A military police officer stationed in Washington state waived her extradition Wednesday, meaning she'll be brought to Wisconsin on allegations that she aided her husband's efforts to dispose of his half-brother's corpse in a wooded area in Wisconsin.
A military police officer stationed in Washington state waived her extradition Wednesday, meaning she’ll be brought to Wisconsin on allegations that she aided her husband’s efforts to dispose of his half-brother’s corpse in a wooded area in Wisconsin.
Shannon L. Remus, 26, is charged in Wisconsin’s Dane County with being party to the crime of hiding a corpse. She appeared in Washington’s Pierce County Superior Court on Wednesday, where she opted not to fight extradition, deputy clerk Melissa Engler told The Associated Press by telephone.
Remus, a U.S. Army police officer with the rank of private, was arrested by Wisconsin deputies Tuesday at the Lewis-McChord military base.
Remus’s husband, 28-year-old Jeffrey Vogelsberg, is charged in Wisconsin with torturing and killing Matthew Graville in Mazomanie last summer. Remus is charged with being party to the crime of hiding a corpse.
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Kerry Glasoe-Grant, Remus’s temporary public defender in Pierce County, did not immediately return a message seeking comment.
A criminal complaint accuses Vogelsberg of regularly abusing Matthew Graville, his 27-year-old half-brother, at the home of Robert L. McCumber in July 2012. McCumber said he heard Vogelsberg administer an especially brutal beating one night, and McCumber awoke to find Graville dead on a couch the next morning.
By that point Vogelsberg and his mother were on their way to Missouri to attend Remus’s graduation from a military academy. McCumber told investigators he called Vogelsberg to inform him of his half-brother’s death, and Vogelsberg ordered him to wrap the body in plastic and store it in a freezer.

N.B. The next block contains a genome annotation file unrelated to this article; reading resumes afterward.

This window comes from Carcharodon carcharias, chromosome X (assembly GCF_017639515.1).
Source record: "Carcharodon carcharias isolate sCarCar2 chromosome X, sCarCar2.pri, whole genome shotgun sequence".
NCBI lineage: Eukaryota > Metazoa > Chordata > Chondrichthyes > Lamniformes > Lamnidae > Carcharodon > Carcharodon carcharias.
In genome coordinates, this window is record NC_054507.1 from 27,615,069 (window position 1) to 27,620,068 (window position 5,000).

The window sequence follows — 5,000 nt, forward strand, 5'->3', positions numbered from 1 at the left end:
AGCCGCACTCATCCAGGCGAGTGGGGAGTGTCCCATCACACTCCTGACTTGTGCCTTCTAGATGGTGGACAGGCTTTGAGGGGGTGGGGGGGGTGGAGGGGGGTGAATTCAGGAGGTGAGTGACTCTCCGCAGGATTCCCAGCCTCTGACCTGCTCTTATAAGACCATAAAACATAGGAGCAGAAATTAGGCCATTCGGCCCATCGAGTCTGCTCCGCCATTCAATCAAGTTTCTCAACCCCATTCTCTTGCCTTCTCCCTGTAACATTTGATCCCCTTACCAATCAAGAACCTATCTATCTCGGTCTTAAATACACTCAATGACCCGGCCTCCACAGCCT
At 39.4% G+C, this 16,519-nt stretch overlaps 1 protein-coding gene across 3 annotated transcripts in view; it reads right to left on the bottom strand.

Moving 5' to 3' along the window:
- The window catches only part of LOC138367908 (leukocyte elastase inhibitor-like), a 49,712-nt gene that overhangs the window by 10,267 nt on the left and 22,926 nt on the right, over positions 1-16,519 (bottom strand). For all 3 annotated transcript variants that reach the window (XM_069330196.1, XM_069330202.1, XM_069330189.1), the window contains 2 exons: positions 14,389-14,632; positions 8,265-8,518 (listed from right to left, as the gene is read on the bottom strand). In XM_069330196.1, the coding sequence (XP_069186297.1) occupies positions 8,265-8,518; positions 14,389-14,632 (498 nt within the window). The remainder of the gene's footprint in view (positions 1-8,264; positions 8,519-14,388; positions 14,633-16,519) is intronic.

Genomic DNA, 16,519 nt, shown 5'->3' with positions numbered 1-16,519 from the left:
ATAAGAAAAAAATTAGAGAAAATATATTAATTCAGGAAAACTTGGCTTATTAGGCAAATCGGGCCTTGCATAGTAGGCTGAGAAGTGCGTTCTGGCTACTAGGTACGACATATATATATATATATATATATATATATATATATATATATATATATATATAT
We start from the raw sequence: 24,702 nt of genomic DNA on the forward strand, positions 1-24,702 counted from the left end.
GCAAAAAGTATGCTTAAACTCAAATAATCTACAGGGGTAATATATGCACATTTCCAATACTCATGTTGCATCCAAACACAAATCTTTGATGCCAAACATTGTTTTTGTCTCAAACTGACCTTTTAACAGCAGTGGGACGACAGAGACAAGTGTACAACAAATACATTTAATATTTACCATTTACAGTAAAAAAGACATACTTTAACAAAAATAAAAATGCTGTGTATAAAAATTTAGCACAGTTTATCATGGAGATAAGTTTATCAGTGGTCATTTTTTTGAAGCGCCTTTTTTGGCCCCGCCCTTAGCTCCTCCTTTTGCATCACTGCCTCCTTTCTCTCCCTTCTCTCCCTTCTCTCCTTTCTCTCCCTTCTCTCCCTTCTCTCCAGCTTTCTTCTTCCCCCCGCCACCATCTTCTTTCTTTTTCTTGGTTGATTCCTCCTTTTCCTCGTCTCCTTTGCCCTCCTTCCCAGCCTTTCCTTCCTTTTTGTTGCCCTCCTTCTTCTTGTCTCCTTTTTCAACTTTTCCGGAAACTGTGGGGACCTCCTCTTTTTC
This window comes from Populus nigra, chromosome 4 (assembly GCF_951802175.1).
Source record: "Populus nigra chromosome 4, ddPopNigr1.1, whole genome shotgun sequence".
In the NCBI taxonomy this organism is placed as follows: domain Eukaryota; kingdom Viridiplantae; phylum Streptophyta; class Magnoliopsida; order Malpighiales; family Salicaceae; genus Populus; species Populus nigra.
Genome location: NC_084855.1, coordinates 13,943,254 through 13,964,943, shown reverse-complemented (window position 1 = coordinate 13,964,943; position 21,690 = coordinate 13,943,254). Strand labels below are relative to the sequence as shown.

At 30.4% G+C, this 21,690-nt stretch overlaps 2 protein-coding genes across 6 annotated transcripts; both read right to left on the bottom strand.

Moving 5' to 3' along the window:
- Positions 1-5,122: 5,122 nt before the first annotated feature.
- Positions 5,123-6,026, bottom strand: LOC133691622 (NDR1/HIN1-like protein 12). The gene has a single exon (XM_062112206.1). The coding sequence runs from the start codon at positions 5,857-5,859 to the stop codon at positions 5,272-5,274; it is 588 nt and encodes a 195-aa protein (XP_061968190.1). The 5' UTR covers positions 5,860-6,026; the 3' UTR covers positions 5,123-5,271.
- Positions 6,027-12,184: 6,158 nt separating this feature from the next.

When Vogelsberg and Remus returned to Wisconsin, they and McCumber took the body out of the freezer and the two men buried it in a secluded wooded area, the complaint said. McCumber, who is also charged with being party to the crime of hiding a corpse, said he complied because he was afraid Vogelsberg would kill him otherwise.
After Vogelsberg was arrested he told detectives he brought Remus to the secret burial site and asked her if anything seemed suspicious or out of place.
Remus asked him if this was where Graville was buried and Vogelsberg replied, “The less you know the better,” according to the complaint.
Remus denied to investigators that her husband ever took her to the woods.
Officials in Washington’s Pierce County recorded a number of phone conversations from jail in which Vogelsberg allegedly told his wife that the most she could be accused of doing was joining him in the woods to look for anything suspicious. Using an expletive he told her to keep her mouth shut and she agreed.
During Vogelsberg’s preliminary hearing last month McCumber testified that Vogelsberg and Remus told him to bring a change of clothes when they buried Graville because the clothes they wore during the burial would have to be burned. He said the three gathered together clothes and other items from the burial and used kerosene to burn them in a steel drum the next day.
Lt. Col. Gary Dangerfield, a spokesman for the military base where Remus was stationed, said she entered the Army 12 months ago and had been at the base as a military police officer since July. He said he couldn’t release her disciplinary records but added that he wasn’t aware of any history of Remus being disciplined.
Dinesh Ramde can be reached at dramde(at)ap.org.